The X-division in itself is a rarity in today’s wrestling world. It’s a divison with no weight limit, no size limit, and is open to every wrestler in the world. TNA has pushed it into the light, and the division’s belt has been accredited with more recognition than the NWA Heavyweight Title. And while many of you may see the X-Division matches as spot fests; since Chris Daniels took the title, several GREAT matches have taken place.

AJ, Chris, and Joe are revolutionizing the division after spot monkeys like Red, Sabin, Sonjay Dutt, Bentley, and Shark Boy put in embarrassing spot only matches, and the fans are loving every minute of it.

Vince McMahon should take notes…The WWE has arguably the best cruiserweight division EVER assembled, and they job on Raw, SmackDown!, and Velocity. I want to see Nunzio defend his championship instead of getting squashed by JBL. I want to see high-flying, fast paced, technical matches. Just let the Cruisers go Vince. Let them steal the show.

I’m starting a new segment to my column each week where I interview a fellow internet columnists. We will discuss everything from columns to wrestling. This week I was lucky to have on one of my good friends and favorite columnists, Jay Shears, writer of “And That’s What I Think”

Link to Jay’s column: http://thewrestlingvoice.com/columns/jayshears/

The Springer Column:With me today I have a good friend of mine and one of my favorite internet columnists, Jay Shears. Welcome Jay.

Jay: Thanks for letting me be a part of your column…

The Springer Column: And thank you Jay for being on. First things first…How’s the column doing and what can we expect in the next few weeks?

Jay: Well like many of us I’ve been struggling with what exactly to write about. I’m starting on a column now about the slow evolution of wrestling and it’s storylines…that may change however…

The Springer Column: I know what you mean. This is my first column in a few months. With the amount of columnists out there today, it’s hard to write about something that hasn’t been done before. But that’s what separates the great columnists; the ability to think up new and creative ideas. And Jay you are definitely one of those.

Jay: Thank you…I try to write about the hidden formulas that is around in wrestling today. It’s all about reading between the lines and figuring out an exciting way to tackle the subject. I think I speak for a lot of others in saying that you’ve done a great job at writing yourself!

The Springer Column: Thanks Jay. But you bring about an interesting topic…the lack of feedback among the IWC.

Jay: Yes, and I believe thats because companies like WWE don’t give us anything big to write about. Theres a lack of topics to write about with not-so-ample time to get a column out. This creates either mediocre writing or a boring subject. There are few today that can give great writing to the public week after week…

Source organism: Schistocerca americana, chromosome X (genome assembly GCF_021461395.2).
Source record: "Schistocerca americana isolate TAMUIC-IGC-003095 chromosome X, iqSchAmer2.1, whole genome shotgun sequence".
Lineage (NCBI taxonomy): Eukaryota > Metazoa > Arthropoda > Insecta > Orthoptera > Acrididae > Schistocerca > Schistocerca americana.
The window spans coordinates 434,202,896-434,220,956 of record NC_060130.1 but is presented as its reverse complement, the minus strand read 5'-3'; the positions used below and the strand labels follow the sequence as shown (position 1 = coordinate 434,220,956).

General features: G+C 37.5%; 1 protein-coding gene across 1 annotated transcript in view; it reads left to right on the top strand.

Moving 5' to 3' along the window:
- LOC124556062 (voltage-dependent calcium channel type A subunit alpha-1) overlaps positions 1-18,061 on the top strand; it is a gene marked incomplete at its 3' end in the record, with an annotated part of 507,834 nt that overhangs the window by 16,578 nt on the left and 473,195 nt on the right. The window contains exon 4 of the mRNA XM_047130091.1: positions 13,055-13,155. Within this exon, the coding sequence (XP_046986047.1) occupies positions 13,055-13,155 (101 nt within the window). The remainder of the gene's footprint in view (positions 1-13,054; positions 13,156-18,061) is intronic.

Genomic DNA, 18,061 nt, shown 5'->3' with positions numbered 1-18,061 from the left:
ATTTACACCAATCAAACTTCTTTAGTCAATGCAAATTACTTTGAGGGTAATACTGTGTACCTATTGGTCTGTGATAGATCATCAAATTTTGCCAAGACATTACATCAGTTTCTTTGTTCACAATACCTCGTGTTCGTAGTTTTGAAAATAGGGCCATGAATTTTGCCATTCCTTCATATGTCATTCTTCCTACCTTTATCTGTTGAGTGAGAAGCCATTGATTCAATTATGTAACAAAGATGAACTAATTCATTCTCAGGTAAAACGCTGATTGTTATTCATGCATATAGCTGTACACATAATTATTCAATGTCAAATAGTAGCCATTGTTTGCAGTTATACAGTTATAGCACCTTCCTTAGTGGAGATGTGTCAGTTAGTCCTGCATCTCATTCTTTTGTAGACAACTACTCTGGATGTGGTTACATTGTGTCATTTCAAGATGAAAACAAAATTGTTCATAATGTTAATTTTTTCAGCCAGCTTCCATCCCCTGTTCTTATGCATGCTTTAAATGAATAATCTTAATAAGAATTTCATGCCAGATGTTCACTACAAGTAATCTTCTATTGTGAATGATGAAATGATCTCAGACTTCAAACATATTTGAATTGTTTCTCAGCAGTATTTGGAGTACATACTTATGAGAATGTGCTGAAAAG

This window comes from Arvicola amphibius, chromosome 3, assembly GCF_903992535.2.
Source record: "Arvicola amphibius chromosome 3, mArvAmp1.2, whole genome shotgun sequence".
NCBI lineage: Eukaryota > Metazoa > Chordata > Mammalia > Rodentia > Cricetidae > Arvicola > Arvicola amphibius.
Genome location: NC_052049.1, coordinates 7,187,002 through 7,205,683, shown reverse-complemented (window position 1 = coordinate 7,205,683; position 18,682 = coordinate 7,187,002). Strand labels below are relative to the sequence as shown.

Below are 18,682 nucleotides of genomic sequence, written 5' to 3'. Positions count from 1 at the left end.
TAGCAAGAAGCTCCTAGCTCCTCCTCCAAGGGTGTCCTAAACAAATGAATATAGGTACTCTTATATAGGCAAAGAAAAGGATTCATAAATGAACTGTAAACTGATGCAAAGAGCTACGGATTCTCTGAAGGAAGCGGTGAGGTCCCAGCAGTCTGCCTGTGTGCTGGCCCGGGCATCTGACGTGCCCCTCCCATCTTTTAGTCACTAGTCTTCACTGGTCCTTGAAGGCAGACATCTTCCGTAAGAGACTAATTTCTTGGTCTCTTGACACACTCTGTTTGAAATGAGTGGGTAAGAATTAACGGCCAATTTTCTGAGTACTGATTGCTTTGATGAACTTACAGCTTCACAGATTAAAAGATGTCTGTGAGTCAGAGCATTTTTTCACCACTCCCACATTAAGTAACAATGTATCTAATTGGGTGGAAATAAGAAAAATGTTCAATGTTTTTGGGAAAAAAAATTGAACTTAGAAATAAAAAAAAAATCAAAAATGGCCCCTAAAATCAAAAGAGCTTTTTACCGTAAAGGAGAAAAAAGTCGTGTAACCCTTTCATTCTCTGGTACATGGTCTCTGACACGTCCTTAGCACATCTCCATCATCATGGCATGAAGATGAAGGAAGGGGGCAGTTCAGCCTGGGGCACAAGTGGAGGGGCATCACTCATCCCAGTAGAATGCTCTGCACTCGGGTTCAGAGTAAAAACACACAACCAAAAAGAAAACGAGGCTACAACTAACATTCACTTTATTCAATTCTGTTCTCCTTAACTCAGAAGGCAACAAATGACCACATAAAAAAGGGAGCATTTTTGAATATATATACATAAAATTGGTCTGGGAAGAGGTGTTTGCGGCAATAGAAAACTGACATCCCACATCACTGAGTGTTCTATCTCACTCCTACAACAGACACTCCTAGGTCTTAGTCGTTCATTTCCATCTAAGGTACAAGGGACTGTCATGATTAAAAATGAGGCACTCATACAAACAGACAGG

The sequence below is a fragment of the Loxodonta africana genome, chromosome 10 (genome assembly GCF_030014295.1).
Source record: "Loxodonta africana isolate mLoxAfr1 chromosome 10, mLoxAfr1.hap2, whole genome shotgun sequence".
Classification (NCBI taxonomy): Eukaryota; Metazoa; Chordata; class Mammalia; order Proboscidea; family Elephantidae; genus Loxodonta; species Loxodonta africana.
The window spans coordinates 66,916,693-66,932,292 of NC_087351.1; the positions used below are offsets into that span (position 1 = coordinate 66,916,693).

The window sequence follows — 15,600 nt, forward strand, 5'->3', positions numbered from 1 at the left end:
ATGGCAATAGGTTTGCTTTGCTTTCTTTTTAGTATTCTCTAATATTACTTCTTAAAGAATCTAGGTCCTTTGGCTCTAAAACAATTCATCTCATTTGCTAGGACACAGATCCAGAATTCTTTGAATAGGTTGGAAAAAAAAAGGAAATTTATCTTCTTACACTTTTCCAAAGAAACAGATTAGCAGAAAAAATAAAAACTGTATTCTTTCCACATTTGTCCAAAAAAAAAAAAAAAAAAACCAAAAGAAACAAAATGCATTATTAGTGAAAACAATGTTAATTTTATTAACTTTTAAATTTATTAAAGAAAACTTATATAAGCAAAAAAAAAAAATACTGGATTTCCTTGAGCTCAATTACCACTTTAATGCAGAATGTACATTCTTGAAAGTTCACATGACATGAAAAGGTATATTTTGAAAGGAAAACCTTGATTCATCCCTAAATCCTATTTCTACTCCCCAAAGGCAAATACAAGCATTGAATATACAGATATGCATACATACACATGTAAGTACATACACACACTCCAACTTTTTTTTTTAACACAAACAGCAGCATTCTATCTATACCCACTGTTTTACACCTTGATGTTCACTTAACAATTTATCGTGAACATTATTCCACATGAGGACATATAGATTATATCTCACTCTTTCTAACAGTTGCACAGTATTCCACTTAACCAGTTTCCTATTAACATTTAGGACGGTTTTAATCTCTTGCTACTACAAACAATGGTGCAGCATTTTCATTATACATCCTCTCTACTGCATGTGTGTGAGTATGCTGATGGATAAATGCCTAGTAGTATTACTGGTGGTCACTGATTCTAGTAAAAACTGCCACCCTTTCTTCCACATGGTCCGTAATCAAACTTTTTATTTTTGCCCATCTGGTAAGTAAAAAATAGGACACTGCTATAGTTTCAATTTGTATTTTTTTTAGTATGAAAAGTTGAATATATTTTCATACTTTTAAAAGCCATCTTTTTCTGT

The Springer Column: That’s true. The WWE has been extremely mediocre of late, and I’ve been real disappointed. After maintaining a 6-month boycott on the product, I finally watched Raw one night and was happy with what I saw. But they seem to be in a huge slump here lately, all cept Kurt Angle. Speaking of Kurt Angle, what do you think about his past year?

Jay: Angle has alway’s been a constantly good product to the fans. I don’t really think I’ve ever talked about him in a negative way. In the time where the WWE wants outlandish and soap opera like storylines to draw ratings, Angle has been in amazing fueds without the outlandish draws that the WWE thinks they have to write up to get our attention. Give me a “good old-fashioned hate” fued with Angle in it and I’ll be a wrestling fan for life.

The Springer Column: Angle/Austin, Angle/Rock, and Angle/Benoit have been some of my favorite WWE feuds for that reason. They were based on something that the fans could relate to…Angle is best when he comes across as the cocky, funny dork, but I’m kind of digging his vicious heel work. Angle/Cena should be pretty good at Unforgiven, and here’s hoping to an Angle win.

Jay: That match also has a bit of irony to it. One of the top Angle matches that I remember was also Cena’s debut against him on a Smack Down. Angle gave challenge to the locker room to face him in the ring for 2-minutes. Then out came Cena for the first time- baby blue trunks and all. I thought that it was a great showdown, but I didn’t think for a second that Cena would evolve into the wrestler that we know today.

The Springer Column: Cena today makes me puke. I was an uber-mark for the old heel Cena. His raps were funny and entertaining and he had the “it” factor. Although he still has the “it” factor, his character is super stale IMO. Chain Gang??? What the hell? Meh. As long as Cena loses to Angle, I’ll be fine.

Before we let you go today Jay, I’d like to do a little word association…

Jay: : I think people in WWE have pinned it to Cena that he doesn’t have to work on his wrestling as long as he works on his character promos. Since Cena’s new rapper character I only can think of one match (Cena vs. Taker a year back on Smack Down) as something I’d want to see again… Feel free to shoot on that word association though Brad…

The Springer Column: TNA?

Jay: Quality…they do the best they can with the money that they have. Hopefully their hard work will give benefits in the future!

The Springer Column: TheWrestlingVoice.com

Jay: Love…they gave me my first columnist job and I can’t thank them (Steele and Douglas Nunnally) for all that they gave me. TWV will get bigger and bigger with those two together!

The Springer Column: Agreed! And Finally, Cocaine?

Jay: : Lol, if only wrestling these day’s was as good as drugs…we’d be hooked for life!

The Springer Column: Amen brotha…Thank you for joining us today

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Email: Iamwhoiam92@yahoo.com